All of the difficulty ratings on our lists are automatically generated by a machine learning model. The model analyses the exact vocabulary that is used in each work, the kanji, grammar, sentence complexity, etc., and uses that to produce a difficulty rating based on what it has previously learned during training.

Here's a step-by-step walkthrough on how the whole thing works in a nutshell:

  1. We feed the model a bunch of training data, where the training data is of form "X is harder than Y" and is crowdsourced from people who've watched and/or read multiple works and can compare them.
  2. We feed the model a bunch of feature vectors for each work.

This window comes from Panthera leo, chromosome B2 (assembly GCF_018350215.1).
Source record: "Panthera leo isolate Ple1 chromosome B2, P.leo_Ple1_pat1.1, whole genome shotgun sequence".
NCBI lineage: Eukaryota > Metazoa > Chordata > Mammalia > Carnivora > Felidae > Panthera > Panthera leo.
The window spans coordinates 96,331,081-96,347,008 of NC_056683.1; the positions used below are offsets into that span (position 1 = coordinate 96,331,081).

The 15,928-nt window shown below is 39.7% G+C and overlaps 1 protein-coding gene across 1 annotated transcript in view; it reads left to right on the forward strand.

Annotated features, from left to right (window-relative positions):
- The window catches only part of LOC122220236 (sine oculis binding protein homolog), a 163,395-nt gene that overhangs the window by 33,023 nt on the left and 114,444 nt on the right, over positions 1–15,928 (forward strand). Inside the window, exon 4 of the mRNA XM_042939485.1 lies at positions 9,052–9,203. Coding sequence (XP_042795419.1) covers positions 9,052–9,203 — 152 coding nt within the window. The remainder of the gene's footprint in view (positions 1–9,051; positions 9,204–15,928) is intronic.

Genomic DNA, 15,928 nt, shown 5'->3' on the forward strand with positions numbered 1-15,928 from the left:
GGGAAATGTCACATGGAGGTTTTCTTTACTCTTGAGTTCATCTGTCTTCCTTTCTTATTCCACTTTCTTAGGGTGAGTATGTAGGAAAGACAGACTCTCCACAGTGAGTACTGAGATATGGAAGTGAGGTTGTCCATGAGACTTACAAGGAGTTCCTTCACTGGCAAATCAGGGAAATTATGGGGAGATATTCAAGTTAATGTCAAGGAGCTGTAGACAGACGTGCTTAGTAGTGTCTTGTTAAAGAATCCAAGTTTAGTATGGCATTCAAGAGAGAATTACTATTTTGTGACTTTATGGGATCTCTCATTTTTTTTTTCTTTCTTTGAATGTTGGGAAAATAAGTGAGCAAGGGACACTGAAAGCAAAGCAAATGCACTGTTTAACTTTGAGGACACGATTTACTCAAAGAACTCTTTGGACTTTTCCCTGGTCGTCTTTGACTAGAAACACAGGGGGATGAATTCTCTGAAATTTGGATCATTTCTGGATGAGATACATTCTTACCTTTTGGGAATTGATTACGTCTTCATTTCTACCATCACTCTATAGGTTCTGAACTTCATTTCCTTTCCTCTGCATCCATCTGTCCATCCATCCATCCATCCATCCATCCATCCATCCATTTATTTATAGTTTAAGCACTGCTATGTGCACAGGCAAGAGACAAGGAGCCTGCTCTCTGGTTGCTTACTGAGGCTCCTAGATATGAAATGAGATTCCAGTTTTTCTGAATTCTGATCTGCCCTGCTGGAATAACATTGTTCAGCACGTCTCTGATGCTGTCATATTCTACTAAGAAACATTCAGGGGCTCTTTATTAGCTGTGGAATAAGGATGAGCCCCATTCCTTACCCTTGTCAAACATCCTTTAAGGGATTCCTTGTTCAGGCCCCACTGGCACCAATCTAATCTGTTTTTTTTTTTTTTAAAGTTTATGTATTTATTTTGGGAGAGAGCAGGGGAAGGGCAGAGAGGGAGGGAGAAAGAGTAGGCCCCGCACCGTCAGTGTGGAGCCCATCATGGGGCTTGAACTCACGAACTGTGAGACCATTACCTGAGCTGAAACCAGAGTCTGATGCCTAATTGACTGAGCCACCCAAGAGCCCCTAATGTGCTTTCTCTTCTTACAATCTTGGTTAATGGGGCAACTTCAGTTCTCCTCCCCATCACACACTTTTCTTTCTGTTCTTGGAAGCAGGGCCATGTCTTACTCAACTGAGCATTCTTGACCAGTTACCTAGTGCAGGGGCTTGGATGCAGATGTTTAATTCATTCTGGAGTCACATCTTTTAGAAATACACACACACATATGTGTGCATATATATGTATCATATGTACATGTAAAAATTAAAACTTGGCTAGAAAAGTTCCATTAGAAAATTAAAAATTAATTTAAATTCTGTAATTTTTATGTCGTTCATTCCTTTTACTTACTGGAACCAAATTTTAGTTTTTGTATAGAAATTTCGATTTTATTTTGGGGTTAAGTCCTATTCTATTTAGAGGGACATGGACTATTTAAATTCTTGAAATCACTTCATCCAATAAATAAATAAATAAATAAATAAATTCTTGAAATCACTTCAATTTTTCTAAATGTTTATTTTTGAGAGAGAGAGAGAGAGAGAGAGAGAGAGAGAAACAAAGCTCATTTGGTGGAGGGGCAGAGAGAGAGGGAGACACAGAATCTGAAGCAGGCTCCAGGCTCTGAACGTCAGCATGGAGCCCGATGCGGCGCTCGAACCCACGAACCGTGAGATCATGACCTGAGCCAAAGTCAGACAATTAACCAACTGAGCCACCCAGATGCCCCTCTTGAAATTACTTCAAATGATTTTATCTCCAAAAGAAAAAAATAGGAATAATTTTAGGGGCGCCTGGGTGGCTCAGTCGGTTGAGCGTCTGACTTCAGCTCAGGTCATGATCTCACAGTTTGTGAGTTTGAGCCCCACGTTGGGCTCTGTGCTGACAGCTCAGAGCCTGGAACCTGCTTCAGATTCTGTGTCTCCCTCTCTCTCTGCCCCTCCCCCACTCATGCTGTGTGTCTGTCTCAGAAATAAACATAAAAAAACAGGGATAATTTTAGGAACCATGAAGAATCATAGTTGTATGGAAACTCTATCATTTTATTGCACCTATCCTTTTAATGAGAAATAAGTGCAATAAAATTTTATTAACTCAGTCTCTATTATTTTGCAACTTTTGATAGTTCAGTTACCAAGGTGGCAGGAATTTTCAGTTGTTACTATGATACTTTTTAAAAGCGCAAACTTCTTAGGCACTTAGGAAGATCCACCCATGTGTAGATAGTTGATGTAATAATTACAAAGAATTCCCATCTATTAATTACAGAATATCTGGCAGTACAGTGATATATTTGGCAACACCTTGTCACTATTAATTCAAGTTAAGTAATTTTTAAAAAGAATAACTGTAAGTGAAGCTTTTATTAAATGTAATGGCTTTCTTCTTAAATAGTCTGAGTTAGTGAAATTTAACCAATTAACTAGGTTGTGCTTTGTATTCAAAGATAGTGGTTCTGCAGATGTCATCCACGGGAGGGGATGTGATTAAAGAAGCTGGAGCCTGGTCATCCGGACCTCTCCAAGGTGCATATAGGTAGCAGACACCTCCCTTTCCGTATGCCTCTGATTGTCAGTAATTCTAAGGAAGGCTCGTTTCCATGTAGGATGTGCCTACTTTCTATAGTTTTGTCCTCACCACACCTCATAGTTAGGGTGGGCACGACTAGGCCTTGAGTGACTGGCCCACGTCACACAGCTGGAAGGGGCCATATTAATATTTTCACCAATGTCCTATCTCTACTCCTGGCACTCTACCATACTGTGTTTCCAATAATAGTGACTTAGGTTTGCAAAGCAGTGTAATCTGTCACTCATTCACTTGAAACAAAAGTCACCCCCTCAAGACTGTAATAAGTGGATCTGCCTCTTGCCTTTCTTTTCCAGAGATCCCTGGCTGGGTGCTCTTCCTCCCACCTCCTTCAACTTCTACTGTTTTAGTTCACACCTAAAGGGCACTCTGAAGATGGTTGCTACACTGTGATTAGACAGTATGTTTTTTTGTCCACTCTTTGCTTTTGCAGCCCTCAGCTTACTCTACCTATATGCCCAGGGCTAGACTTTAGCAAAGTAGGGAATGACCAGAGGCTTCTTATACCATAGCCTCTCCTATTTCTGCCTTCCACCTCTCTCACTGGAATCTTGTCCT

3. The model automatically learns what makes one work more difficult than another, based on the training data it was fed.
  4. The model is then used to generate difficulty ratings for everything in our database, including those works which were never rated by a human.

If you disagree with any of the ratings please feel free to contact us. We're always looking for more training data for our model. The more data we have the more accurate we can make it!

Will you also add manga to your database? #MangaList

Yes, this is a planned feature, although not in the near future due to the huge amount of work necessary.

Do you have a mobile app available? #MobileApp

Not currently. However you can add our website to your home screen and it will effectively work like an app. Here's how to do in on iOS, and here's how to do in on Android.